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Streaming Royalties Reduced

Streaming Royalties Reduced

The Librarian of Congress has reduced the rates suggested for music streaming royalties and adopted lower amounts than those originally recommended by a Copyright Arbitration Royalty Panel. The most significant difference between the CARP’s determination and the Librarian’s decision is that the Librarian has abandoned the CARP’s two-tiered rate structure of 0.14¢ per performance for “internet-only” transmissions and 0.07¢ for each retransmission of a performance in an AM/FM radio broadcast, and has decided that the rate of 0.07¢ will apply to both types of transmission.
A controversial part of the CARP’s report was the use of a fixed, per-song/per-listener rate structure instead of the percentage of net-profit structure used for music licensing from composers and publishers. Librarian of Congress James Billington did not change that method of calculating copyright fees owed.
Billington leveled the playing field between terrestrial broadcasters and Internet-only Webcasters. The CARP had terrestrial broadcasters paying half the rate their Internet-only counterparts were to pay. Billington set the fee for both at the seven one-hundredths of a cent per-song/per listener.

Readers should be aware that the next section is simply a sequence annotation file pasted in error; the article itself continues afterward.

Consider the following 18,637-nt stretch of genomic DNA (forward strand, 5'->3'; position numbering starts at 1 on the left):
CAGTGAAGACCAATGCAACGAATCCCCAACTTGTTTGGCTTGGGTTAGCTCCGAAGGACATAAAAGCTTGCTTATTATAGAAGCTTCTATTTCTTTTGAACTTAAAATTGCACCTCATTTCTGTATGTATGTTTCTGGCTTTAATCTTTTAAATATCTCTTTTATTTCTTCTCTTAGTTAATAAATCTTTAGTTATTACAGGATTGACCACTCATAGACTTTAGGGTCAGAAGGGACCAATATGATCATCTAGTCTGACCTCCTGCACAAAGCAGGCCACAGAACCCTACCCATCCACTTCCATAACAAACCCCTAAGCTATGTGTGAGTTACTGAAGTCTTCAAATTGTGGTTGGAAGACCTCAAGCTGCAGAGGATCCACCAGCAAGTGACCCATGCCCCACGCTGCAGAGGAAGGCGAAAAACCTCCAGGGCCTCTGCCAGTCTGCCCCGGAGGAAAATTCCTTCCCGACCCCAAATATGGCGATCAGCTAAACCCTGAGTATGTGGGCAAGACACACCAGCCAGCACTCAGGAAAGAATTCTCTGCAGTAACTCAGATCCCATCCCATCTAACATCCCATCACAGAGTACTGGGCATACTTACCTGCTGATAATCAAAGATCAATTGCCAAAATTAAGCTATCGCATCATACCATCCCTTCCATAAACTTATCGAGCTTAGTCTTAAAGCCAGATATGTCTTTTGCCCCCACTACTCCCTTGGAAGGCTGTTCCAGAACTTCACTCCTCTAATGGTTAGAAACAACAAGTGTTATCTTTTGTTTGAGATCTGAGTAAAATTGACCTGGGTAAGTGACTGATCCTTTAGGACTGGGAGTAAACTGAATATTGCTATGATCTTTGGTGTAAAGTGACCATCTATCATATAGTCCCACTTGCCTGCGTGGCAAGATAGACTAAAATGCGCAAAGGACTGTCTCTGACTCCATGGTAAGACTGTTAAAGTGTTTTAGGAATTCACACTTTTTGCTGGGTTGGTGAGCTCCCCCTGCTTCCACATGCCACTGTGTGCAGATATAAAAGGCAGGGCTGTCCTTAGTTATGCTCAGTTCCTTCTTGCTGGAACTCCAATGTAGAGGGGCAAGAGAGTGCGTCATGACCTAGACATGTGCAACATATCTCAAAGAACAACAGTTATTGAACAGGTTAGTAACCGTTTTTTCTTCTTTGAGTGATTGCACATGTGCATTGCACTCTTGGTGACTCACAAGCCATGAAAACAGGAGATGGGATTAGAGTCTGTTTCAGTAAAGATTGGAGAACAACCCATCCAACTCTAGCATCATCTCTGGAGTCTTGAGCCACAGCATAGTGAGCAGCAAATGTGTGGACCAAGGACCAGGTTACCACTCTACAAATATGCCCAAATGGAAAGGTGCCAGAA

Rates for non-commercial broadcasters were set at two one-hundredths of a cent per-song/per-listener for either simultaneous live or archive material Webcasts (for up to two side-channels), with a seven one-hundredths of a cent per-song/per-listener fee for all additional side-channels.
The fee Webcasters and broadcasters will pay for the making of ephemeral recordings has been reduced from 9% of the performance fees to 8.8%.
The Librarian’s announcement stated: “The Librarian is required to accept the CARP’s determination unless he concludes that the determination is arbitrary or contrary to the applicable provisions of the copyright law. When aspects of the CARP’s determination are found to be arbitrary or contrary to law, the Librarian may substitute his own judgment for that of the CARP, but he will still give deference to those aspects of the CARP’s determination which were not arbitrary or contrary to law.”
The Librarian noted he was required to accept the CARP’s determination that the Recording Industry of America Association’s licensing agreement with Yahoo! represented a willing buyer and seller negotiating an agreement in the marketplace. Internet radio operators had hoped the Librarian would find the RIAA/Yahoo! agreement not to represent a normal marketplace agreement.
The changes go into effect Sept. 1, however Webcasters would need to pay retroactive to Oct. 28, 1998. Full payment of pre-Sept. 1 licensed activities is due Oct. 20.